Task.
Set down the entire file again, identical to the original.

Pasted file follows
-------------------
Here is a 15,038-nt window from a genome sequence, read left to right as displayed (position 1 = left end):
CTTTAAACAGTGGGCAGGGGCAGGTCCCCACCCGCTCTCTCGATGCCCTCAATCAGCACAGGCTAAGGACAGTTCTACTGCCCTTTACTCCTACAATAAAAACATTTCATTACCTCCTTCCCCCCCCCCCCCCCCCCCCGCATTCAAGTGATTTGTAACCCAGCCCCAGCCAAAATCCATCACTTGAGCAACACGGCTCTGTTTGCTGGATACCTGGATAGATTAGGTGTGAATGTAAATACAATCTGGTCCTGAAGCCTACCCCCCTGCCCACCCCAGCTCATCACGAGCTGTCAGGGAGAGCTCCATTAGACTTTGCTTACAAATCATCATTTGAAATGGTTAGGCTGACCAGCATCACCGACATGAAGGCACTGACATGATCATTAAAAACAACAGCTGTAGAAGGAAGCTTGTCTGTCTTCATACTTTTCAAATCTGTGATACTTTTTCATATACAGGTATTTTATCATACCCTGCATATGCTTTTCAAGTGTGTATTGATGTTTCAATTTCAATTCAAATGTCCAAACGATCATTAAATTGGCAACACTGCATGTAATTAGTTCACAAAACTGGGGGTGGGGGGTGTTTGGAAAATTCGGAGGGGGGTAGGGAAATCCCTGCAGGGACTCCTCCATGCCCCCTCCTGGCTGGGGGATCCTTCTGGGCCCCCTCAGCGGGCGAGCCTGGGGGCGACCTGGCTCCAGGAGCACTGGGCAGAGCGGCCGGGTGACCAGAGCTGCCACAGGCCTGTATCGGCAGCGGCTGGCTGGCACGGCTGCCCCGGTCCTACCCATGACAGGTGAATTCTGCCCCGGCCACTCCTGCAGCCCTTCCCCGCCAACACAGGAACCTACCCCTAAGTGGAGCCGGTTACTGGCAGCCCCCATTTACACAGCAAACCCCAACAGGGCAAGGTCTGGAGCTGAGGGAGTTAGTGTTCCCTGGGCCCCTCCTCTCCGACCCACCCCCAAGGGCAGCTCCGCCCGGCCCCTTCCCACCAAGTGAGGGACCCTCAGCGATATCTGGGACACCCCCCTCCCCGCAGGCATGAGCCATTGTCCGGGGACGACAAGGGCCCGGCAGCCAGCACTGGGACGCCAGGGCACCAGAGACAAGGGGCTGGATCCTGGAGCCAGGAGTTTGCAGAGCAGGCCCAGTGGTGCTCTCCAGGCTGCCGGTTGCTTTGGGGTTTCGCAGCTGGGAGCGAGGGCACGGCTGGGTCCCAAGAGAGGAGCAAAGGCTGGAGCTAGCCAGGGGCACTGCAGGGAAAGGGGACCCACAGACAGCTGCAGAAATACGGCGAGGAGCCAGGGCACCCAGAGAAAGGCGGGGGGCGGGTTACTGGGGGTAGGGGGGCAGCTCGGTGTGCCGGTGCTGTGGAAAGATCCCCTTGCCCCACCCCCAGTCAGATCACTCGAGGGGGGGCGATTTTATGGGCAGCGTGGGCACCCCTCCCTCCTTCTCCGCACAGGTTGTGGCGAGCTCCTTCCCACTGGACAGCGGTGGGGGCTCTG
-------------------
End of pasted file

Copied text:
Here is a 15,038-nt window from a genome sequence, read left to right as displayed (position 1 = left end):
CTTTAAACAGTGGGCAGGGGCAGGTCCCCACCCGCTCTCTCGATGCCCTCAATCAGCACAGGCTAAGGACAGTTCTACTGCCCTTTACTCCTACAATAAAAACATTTCATTACCTCCTTCCCCCCCCCCCCCCCCCCCCGCATTCAAGTGATTTGTAACCCAGCCCCAGCCAAAATCCATCACTTGAGCAACACGGCTCTGTTTGCTGGATACCTGGATAGATTAGGTGTGAATGTAAATACAATCTGGTCCTGAAGCCTACCCCCCTGCCCACCCCAGCTCATCACGAGCTGTCAGGGAGAGCTCCATTAGACTTTGCTTACAAATCATCATTTGAAATGGTTAGGCTGACCAGCATCACCGACATGAAGGCACTGACATGATCATTAAAAACAACAGCTGTAGAAGGAAGCTTGTCTGTCTTCATACTTTTCAAATCTGTGATACTTTTTCATATACAGGTATTTTATCATACCCTGCATATGCTTTTCAAGTGTGTATTGATGTTTCAATTTCAATTCAAATGTCCAAACGATCATTAAATTGGCAACACTGCATGTAATTAGTTCACAAAACTGGGGGTGGGGGGTGTTTGGAAAATTCGGAGGGGGGTAGGGAAATCCCTGCAGGGACTCCTCCATGCCCCCTCCTGGCTGGGGGATCCTTCTGGGCCCCCTCAGCGGGCGAGCCTGGGGGCGACCTGGCTCCAGGAGCACTGGGCAGAGCGGCCGGGTGACCAGAGCTGCCACAGGCCTGTATCGGCAGCGGCTGGCTGGCACGGCTGCCCCGGTCCTACCCATGACAGGTGAATTCTGCCCCGGCCACTCCTGCAGCCCTTCCCCGCCAACACAGGAACCTACCCCTAAGTGGAGCCGGTTACTGGCAGCCCCCATTTACACAGCAAACCCCAACAGGGCAAGGTCTGGAGCTGAGGGAGTTAGTGTTCCCTGGGCCCCTCCTCTCCGACCCACCCCCAAGGGCAGCTCCGCCCGGCCCCTTCCCACCAAGTGAGGGACCCTCAGCGATATCTGGGACACCCCCCTCCCCGCAGGCATGAGCCATTGTCCGGGGACGACAAGGGCCCGGCAGCCAGCACTGGGACGCCAGGGCACCAGAGACAAGGGGCTGGATCCTGGAGCCAGGAGTTTGCAGAGCAGGCCCAGTGGTGCTCTCCAGGCTGCCGGTTGCTTTGGGGTTTCGCAGCTGGGAGCGAGGGCACGGCTGGGTCCCAAGAGAGGAGCAAAGGCTGGAGCTAGCCAGGGGCACTGCAGGGAAAGGGGACCCACAGACAGCTGCAGAAATACGGCGAGGAGCCAGGGCACCCAGAGAAAGGCGGGGGGCGGGTTACTGGGGGTAGGGGGGCAGCTCGGTGTGCCGGTGCTGTGGAAAGATCCCCTTGCCCCACCCCCAGTCAGATCACTCGAGGGGGGGCGATTTTATGGGCAGCGTGGGCACCCCTCCCTCCTTCTCCGCACAGGTTGTGGCGAGCTCCTTCCCACTGGACAGCGGTGGGGGCTCTG